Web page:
Last modified: 2016-06-03 by ivan sache
Keywords: torredonjimeno |
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Flag of Torredonjimeno - Image by "Xavigivax" (Wikimedia Commons), 12 July 2009
The municipality of Torredonjimeno (14,138 inhabitants in 2008; 15,760 ha; municipal website) is located 15 km west of Jaén.
Located on flat, fertile soil, the site of Torredonjimeno has been settled all along the history since the Paelolithic. The oldest available sources refer to an Iberian settlement called Tosiria (recalled in the current name of the inhabitants, tosirianos), superseded by the Roman colony known as Colonia Augusta Gemina. A Visigoth treasure found in 1926 confirms that Torredonjimeno was still inhabited during the Greater Invasions; the Byzantine-like votive crowns and crosses forming the treasure, most probably designed in a Seville workshop in the 7th century, have been scattered among different museums in Madrid, Barcelona and Córdoba, not to mention the pieces that have been destroyed, stolen or lost.
Incorporated to the neighbouring town of Martos in the Moorish period, Torredonjimeno watched the crossroads of the roads to Jaén and Córdoba. In 1224, the town was reconquered and incorporated to the Kingdom of Castile; the next year, King Ferdinand III the Saint transferred the town to the Military Order of Calatrava, commissionned to resettle and watch the new border of the kingdom. The name of the town seems to date from this period, "Torre" ("a tower") refering to a military enclave and "Donjimeno" refering to one of the first commanders of the fortress, Don Ximeno de Raya. In 1275, the Archbishop of Toledo and Infant of Aragón, Sancho, the son of King James the Conqueror, was caught in a border skirmish with Moorish troops sent by Muhammad II, King of Granada. Captured near Torredonjimeno, the Infant was the source of a quarrel between the Nasrids from Granada and their allies from Morocco; to solve the problem, a knight killed the Infant and offerred the head to the Moroccans and the right hand, bearing the bishop's ring, to the Nasrids. Since then, the place has been known as Fuente de Don Sancho (Don Sancho's Fountain).
At the end of the 14th century, Torredonjimeno was protected by a comprehensive system of fortifications still recalled by the modern toponymy of the town. This prevented a Muslim attack in 1471; captured during the siege, the two daughters of the commander of the fortress, Diego Fernández de Martos, were jailed in Granada; one of them abjured the Christian faith, but her sister, together with her servant, refused to do so. Eventually martyred, the two maidens were never officially canonized but are locally venerated as Sts. Juana and María, aka the Santas Toxirianas. In a subsequent battle, the Christian troops commanded by Diego López Pacheco, Marquis of Villena and First Majordomo of Queen Isabel I, defeated the Moors.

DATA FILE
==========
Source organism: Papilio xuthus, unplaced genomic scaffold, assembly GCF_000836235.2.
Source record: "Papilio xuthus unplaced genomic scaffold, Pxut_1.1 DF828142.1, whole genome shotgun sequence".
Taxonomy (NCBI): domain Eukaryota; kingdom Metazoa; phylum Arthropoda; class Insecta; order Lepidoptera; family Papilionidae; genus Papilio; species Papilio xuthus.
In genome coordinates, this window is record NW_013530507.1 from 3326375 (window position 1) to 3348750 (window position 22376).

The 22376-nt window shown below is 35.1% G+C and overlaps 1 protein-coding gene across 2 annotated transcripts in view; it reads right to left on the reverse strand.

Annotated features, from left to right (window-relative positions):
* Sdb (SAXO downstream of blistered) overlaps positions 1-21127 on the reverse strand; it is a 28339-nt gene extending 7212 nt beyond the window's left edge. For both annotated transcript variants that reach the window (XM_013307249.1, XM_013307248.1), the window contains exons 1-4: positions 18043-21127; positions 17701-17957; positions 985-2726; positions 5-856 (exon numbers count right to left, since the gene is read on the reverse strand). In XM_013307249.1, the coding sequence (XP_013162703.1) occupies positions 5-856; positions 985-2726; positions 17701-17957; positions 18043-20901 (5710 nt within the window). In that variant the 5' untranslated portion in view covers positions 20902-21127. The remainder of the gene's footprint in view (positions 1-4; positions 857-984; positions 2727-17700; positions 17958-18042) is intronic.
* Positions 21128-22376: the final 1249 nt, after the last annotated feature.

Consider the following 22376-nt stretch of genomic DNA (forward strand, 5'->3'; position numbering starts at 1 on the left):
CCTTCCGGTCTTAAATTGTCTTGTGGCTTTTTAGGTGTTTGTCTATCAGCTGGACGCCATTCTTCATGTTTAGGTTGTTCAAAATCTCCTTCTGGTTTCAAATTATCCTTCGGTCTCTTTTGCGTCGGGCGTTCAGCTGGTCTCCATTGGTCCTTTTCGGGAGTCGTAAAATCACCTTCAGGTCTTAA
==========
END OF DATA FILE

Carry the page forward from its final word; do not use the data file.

In 1558, Princess Joanna of Austria granted to Torredonjimeno independence from Martos, the title of villa and several privileges; in 1911, King Alfonso XIII granted the title of ciudad to the town. In 2005, the Culture Council of the Government of Andalusia proclaimed Torredonjimeno a Place of Cultural Interest recognizing the historic and urbanistic significance of the town.
Ivan Sache, 12 July 2009
The flag of Torredonjimeno, adopted on 28 September 2006 by the Municipal Council and submitted on 17 October 2006 to the Directorate General of the Local Administration, is prescribed by a Resolution adopted on 13 November 2006 by the Directorate General of the Local Administration and published on 26 November 2006 in the official gazette of Andalusia, No. 231, pp. 27-28 (text).
The flag is described as follows:
Flag: Rectangular panel in proportions 2:3, vertically divided in the middle, red at hoist and white at fly. A green stripe fimbriated white from the lower left to the upper right corner.
The coat of arms of Torredonjimeno, adopted on 28 September 2006 by the Municipal Council and submitted on 16 October 2006 to the Directorate General of the Local Administration, is prescribed by a Resolution adopted on 23 October 2006 by the Directorate General of the Local Administration and published on 3 November 2006 in the official gazette of Andalusia, No. 213, p. 26 (text).
The "rehabiltated" coat of arms is described as follows:
Coat of arms: Oval shield. Or a Cross of Calatrava superimposed with a castle masoned sable with one door and one window three towers the median higher each with a window in the castle's window a crowned head, in base dexter and sinister two understraps sable dexter per bend sinister per bend sinister. The shield surmounted by a Spanish Royal crown closed.
The Cross of Calatrava and the understraps recall that Torredonjimeno belonged from 1303 to 1837 to the Order of Calatrava. The tower and the head make the arms canting. The castle is the origin of the medieval settlement. The head belongs to Don Jimeno de Raya, conqueror of the castle of Osaría and probable mayor or lord of the fortress.
[Símbolos de las Entidades Locales de Andalucía. Jaén (PDF file)]
Ivan Sache, 21 July 2009